16 juin 2014

#YesAllWomen and Ed-Tech Conferences, or Why ISTE is Unsafe

By Stephen Downes - Stephen's Web. #YesAllWomen and Ed-Tech Conferences, or Why ISTE is Unsafe
Audrey Watters, Hack Education, June 14, 2014
I'm still dealing with backlog, so I didn't see it when it came out 9 days ago, but it's important enough to pass along. Audrey Watters writes, "Ariel Norling published an incredibly brave article — an incredibly difficult to read article — chronicling predatory behavior and sexual assault at last year’s ISTE conference." She then relates her own experiences in the field, and the "utterly dismissive, if not utterly disgusting" response offered by ISTE's Brian Lewis. More...

Posté par pcassuto à 01:46 - - Permalien [#]

Dean at M.I.T. Resigns, Ending a 28-Year Lie

By Stephen Downes - Stephen's Web. Dean at M.I.T. Resigns, Ending a 28-Year Lie
Tamar Lewin, New York Times, June 14, 2014
My first reaction to this was to laugh. Yes, of course, she should not have misrepresented her credentials. But it turns out that she did not even have an undergraduate degree. What does it say about the need for a university when you can even be a successful as a dean at MIT without having earned a degree? "Ms. Jones had received the institute’s highest honor for administrators, the M.I.T. Excellence Award for Leading Change." More...

Posté par pcassuto à 01:45 - - Permalien [#]

Unizin: What are the primary risks?

By Phil Hill. In Michael’s most recent post on Unizin, the new “learning ecosystem” initiative driven by Indiana University, he asked the question of who would be threatened by the proposed consortium (with the answer of edX). This question assumes of course that Unizin actually succeeds in large part, but what are the primary risks for the initiative to succeed in the first place? Based on the public information we have available to date (primarily in the two posts linked above), I see two near-term risks and one long-term risk that rise above the others. Read more...

Posté par pcassuto à 01:43 - - Permalien [#]

What Harvard and MIT could learn from the University of Phoenix about analytics

By Phil Hill. Last week Harvard and MIT released de-identified data from their edX-based MOOCs. Rather than just produce a summary report, the intent of this release was to open up the data and share it publicly. While it is good to see this approach to Open Data, unfortunately the data set is of limited value, and it actually illustrates a key problem with analytics in higher ed. From MIT News description. Read more...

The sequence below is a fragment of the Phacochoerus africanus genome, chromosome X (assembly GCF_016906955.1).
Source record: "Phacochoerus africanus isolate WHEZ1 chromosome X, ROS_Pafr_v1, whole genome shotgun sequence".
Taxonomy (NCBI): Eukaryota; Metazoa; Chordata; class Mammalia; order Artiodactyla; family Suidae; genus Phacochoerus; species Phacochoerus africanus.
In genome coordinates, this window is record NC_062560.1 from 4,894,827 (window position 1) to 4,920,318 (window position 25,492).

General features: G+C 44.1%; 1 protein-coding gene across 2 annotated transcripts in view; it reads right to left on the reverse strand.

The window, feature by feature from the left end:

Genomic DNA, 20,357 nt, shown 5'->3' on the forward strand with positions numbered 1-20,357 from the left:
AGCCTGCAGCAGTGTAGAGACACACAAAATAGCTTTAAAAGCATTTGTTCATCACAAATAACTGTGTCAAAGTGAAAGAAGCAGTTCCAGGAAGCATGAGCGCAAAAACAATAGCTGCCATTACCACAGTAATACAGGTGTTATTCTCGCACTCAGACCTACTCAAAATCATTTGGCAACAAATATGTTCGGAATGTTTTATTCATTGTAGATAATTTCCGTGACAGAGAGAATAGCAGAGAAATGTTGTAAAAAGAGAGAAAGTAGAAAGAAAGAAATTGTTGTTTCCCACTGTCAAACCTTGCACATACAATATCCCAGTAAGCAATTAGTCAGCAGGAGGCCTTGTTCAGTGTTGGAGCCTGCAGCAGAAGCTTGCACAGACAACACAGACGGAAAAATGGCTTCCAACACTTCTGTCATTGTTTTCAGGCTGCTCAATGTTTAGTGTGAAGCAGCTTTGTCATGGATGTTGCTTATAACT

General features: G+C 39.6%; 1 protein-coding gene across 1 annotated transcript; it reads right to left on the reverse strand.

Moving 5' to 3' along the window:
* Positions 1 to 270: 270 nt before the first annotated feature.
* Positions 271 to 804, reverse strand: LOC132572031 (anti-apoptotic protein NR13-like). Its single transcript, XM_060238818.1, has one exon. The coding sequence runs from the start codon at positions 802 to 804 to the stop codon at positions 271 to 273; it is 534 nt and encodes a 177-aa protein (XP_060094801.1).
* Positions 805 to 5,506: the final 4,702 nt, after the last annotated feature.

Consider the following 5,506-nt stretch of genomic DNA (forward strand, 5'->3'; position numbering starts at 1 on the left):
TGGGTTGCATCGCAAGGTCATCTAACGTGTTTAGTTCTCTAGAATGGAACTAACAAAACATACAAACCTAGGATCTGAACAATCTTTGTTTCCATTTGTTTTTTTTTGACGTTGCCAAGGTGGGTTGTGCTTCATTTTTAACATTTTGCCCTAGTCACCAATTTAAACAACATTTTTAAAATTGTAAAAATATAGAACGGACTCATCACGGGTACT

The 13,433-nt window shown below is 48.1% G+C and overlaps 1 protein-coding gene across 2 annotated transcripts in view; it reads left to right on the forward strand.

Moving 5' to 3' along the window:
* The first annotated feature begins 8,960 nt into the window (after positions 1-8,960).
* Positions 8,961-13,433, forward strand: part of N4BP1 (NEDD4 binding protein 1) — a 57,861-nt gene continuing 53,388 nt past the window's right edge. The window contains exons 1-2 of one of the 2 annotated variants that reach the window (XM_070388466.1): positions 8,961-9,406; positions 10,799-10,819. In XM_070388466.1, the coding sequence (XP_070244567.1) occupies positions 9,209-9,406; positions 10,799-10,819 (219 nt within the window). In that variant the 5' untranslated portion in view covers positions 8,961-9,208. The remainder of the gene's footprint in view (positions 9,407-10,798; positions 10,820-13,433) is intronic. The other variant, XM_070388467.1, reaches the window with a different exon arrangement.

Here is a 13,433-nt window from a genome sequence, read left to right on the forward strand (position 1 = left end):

Posté par pcassuto à 01:42 - - Permalien [#]

No, I don’t believe that Harvard or MIT are hiding edX data

By Phil Hill. Since my Sunday post What Harvard and MIT could learn from the University of Phoenix about analytics, there have been a few comments with a common theme about Harvard and MIT perhaps withholding any learner-centered analytics data. Read more...

Posté par pcassuto à 01:41 - - Permalien [#]

eCampus News Advisory Board and Gophers

By Phil Hill. I have recently accepted an eCampus News offer to be part of their new advisory board. The idea is to have myself and the 10 other members help their editors get a better handle on the industry while also providing useful information to readers through opinion, advice or commentary. Read more...

Posté par pcassuto à 01:40 - - Permalien [#]

Learner-Centered Analytics: Example from UW La Crosse MOOC research

By Phil Hill. Last week I wrote a post What Harvard and MIT could learn from the University of Phoenix about analytics. As a recap, my argument was:

Beyond data aggregated over the entire course, the Harvard and MIT edX data provides no insight into learner patterns of behavior over time. Did the discussion forum posts increase or decrease over time, did video access change over time, etc? We don’t know. There is some insight we could obtain by looking at the last transaction event and number of chapters accessed, but the insight would be limited. But learner patterns of behavior can provide real insights, and it is here where the University of Phoenix (UoP) could teach Harvard and MIT some lessons on analytics.

Beyond the University of Phoenix, there other examples of learner-centered analytics exploring usage patterns over time. Read more...

Posté par pcassuto à 01:39 - - Permalien [#]

A response to new NCES report on distance education

By Phil Hill and . Last week the National Center for Education Statistics (NCES) released a new report analyzing the new IPEDS data on distance education. The report, titled Enrollment in Distance Education Courses, by State: Fall 2012, is a welcome addition to those interested in analyzing and understanding the state of distance education (mostly as an online format) in US higher education. Read more...

Posté par pcassuto à 01:27 - - Permalien [#]

It’s Official: Unizin Is Real

By . No, not that Unizin. This Unizin. The secret university consortium is no longer secret. Phil and I wrote a few posts about the consortium before the group went public: So far, four of the ten universities we reported were considering joining have officially and publicly joined: Indiana University, University of Michigan, Colorado State University, and University of Florida. Read more...

Posté par pcassuto à 01:25 - - Permalien [#]

Unizin membership fee is separate from Canvas license fee

By Phil Hill. With Unizin going public yesterday, I’ve been looking over our three posts at e-Literate to see if there are any corrections or clarifications needed. Based on yesterday’s press release, official web site release and media event, I have not found any corrections needed, but I do think there is a clarification needed on whether Unizin membership includes Canvas usage or not (it does not). Read more...

Posté par pcassuto à 01:23 - - Permalien [#]